A: EB-1B visas are a subtype of the employment-based, first-preference visa category. NIW applications are in the employment-based, second-preference (EB-2) visa category. While there’s currently a visa backlog for successful NIW applicants who were born in India and China, immigrant visa numbers are generally available to successful EB-1 petitioners, regardless of nationality. This isn’t a hard-and-fast rule, however. For three times in a recent 10-month stretch – August 2016, September 2016, and June 2017 – the EB-1 category experienced a retrogression, impacting beneficiaries from mainland China and India. Given the quantity of applicants from both countries, this previously rare occurrence may become a trend in the years to come.
Other differences involve premium processing, which is not available to NIW applicants, and the standard of achievement required for each petition. Generally speaking, EB-1Bs require a higher standard, while NIWs are considerably more fluid in what measures of achievement are likely to merit approval.
Q: I’m choosing between an EB-1B and an NIW. Which petition would you recommend?
A: You should always keep in mind that filing both an NIW and an EB-1B petition at the same time is an option. Bear in mind that they have different standards and criteria. The EB-1B category requires a very high standard of achievement and a permanent teaching or research position. Therefore, for those aliens who have concrete evidence establishing their achievements and have secured a permanent research or teaching job offer, filing an EB-1B petition is generally the better choice. On the other hand, the NIW category offers more flexible and fluid criteria. For those aliens who do not have hard evidence of high achievement in their field and/or a permanent job offer from a future employer, filing an NIW petition is generally a good choice.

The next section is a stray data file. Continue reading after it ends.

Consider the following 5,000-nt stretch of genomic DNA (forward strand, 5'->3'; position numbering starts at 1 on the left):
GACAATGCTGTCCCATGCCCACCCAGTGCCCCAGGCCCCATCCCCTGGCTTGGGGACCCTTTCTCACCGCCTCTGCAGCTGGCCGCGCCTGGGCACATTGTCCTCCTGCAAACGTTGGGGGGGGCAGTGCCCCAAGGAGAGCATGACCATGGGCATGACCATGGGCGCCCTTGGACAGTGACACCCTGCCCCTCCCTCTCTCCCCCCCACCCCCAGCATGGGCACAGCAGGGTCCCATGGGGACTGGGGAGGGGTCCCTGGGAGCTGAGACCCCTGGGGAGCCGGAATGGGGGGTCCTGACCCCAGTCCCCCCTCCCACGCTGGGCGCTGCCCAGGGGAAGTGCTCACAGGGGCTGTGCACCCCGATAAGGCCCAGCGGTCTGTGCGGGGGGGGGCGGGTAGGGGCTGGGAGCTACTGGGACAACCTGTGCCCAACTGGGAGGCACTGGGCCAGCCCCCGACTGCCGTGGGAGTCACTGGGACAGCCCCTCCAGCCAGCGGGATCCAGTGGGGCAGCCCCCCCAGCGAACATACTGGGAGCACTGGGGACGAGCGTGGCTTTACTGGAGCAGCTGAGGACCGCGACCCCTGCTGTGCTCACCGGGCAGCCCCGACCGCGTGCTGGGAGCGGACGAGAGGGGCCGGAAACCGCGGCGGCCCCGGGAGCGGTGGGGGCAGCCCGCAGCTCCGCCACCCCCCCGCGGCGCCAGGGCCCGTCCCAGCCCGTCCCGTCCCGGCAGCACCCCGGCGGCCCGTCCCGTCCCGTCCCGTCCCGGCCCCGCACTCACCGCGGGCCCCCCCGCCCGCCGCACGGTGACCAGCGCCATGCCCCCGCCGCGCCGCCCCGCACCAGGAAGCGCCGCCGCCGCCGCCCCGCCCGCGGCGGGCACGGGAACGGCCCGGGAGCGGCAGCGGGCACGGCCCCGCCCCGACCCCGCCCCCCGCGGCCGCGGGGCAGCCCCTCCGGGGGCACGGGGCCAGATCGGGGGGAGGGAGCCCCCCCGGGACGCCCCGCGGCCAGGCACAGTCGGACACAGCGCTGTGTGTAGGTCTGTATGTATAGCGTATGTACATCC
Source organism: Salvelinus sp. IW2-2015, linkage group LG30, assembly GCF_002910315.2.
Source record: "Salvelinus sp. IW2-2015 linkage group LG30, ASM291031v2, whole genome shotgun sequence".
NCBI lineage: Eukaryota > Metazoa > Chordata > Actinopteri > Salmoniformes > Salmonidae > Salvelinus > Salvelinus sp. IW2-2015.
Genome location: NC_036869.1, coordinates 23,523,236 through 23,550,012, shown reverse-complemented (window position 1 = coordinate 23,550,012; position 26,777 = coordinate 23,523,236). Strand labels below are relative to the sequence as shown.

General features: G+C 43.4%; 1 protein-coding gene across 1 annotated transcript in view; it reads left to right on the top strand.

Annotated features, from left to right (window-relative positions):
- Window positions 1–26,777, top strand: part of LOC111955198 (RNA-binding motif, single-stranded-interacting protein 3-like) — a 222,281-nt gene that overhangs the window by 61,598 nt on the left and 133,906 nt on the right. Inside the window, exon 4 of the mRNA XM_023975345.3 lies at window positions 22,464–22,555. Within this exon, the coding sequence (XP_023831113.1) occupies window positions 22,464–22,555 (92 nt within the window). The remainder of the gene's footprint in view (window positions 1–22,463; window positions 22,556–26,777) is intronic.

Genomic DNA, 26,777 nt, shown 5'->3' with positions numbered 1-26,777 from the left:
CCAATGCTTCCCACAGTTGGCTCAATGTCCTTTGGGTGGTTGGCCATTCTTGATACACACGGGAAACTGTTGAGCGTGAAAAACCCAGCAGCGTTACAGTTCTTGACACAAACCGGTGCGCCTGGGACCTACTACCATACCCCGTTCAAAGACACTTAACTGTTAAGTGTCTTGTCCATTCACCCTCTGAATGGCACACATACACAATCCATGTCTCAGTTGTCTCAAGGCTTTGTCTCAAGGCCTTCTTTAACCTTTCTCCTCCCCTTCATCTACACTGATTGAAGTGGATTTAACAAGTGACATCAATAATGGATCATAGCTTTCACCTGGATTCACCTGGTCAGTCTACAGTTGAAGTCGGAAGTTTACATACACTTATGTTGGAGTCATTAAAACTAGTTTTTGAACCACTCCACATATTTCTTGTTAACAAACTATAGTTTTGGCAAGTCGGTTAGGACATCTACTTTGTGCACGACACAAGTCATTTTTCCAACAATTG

Q: If I have a labor certification pending, can I still apply for an EB-1B?
A: Yes. They can be filed independently since they’re unrelated. The labor certification process is handled by the U.S. Department of Labor (DOL), whereas USCIS handles EB-1 petitions. If your labor certification is ultimately denied, then you still have a chance of getting your EB-1B petition approved.
Q: If my labor certification was denied, can I still petition for an EB-1B?
A: Yes, assuming you would otherwise qualify for an EB-1B. The standards for an EB-1B petition and a labor certification are very different. Labor certifications seek to determine whether there is a lack of available U.S. workers with minimum qualifications for a particular job. In contrast, EB-1B applications center on proving that intending immigrants are “outstanding” researchers or professors.
Q: Is it possible to file two petitions, such as an EB-1B and NIW, at the same time?
A: Yes. Several of our clients choose to file two Form I-140 petitions simultaneously. (In fact, many file three I-140 applications at the same time!) There is nothing stipulated in immigration law that prohibits multiple filings. In our view, statistically speaking, multiple concurrently filed petitions increase the overall probability you’ll win approval.
Q: Is there any negative impact to filing EB-1B and NIW petitions at the same time?
A: Not at all.
Q: In the context of an EB-1B petition, what is a letter of recommendation?
A: It’s a letter written by an expert in the alien's field or by some otherwise authoritative person in an allied or supporting field. The letter discusses the abilities and accomplishments of the alien seeking an EB-1B. In terms of the documentary evidence needed in an EB-1B petition, letters of recommendation play a critical role.
Q: From whom should I obtain my letters of recommendation?
A: Recommendation letters should be written by experts or scholars in your field. Usually, our clients ask their former professors, supervisors, coworkers, or peers they’ve met at meetings or conferences. We recommend asking people who are not too personally familiar with you since such individuals are more objective in their testimony about you. Ultimately, though, anyone who knows and can speak to your work whether directly or indirectly and who has expertise in your field is the sort of person you would want to write a letter of recommendation for your application.